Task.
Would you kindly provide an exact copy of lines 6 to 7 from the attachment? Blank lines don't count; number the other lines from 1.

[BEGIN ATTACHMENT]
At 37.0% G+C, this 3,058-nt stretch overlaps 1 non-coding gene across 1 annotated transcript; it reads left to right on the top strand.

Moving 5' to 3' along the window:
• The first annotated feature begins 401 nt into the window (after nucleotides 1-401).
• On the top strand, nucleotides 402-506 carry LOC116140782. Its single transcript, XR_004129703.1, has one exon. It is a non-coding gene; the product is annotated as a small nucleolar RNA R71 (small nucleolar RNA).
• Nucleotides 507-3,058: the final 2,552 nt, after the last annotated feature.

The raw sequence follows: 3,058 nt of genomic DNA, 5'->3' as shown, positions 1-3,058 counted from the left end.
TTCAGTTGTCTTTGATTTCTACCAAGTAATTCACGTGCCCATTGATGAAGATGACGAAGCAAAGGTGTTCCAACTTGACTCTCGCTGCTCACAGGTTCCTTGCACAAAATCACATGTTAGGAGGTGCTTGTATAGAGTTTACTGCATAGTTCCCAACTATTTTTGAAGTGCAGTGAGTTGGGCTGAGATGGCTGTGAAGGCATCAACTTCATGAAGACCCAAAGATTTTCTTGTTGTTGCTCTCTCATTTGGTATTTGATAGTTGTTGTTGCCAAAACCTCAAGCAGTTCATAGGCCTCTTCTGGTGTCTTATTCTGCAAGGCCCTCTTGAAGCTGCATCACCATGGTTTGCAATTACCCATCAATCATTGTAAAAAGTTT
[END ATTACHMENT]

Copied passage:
The raw sequence follows: 3,058 nt of genomic DNA, 5'->3' as shown, positions 1-3,058 counted from the left end.
TTCAGTTGTCTTTGATTTCTACCAAGTAATTCACGTGCCCATTGATGAAGATGACGAAGCAAAGGTGTTCCAACTTGACTCTCGCTGCTCACAGGTTCCTTGCACAAAATCACATGTTAGGAGGTGCTTGTATAGAGTTTACTGCATAGTTCCCAACTATTTTTGAAGTGCAGTGAGTTGGGCTGAGATGGCTGTGAAGGCATCAACTTCATGAAGACCCAAAGATTTTCTTGTTGTTGCTCTCTCATTTGGTATTTGATAGTTGTTGTTGCCAAAACCTCAAGCAGTTCATAGGCCTCTTCTGGTGTCTTATTCTGCAAGGCCCTCTTGAAGCTGCATCACCATGGTTTGCAATTACCCATCAATCATTGTAAAAAGTTT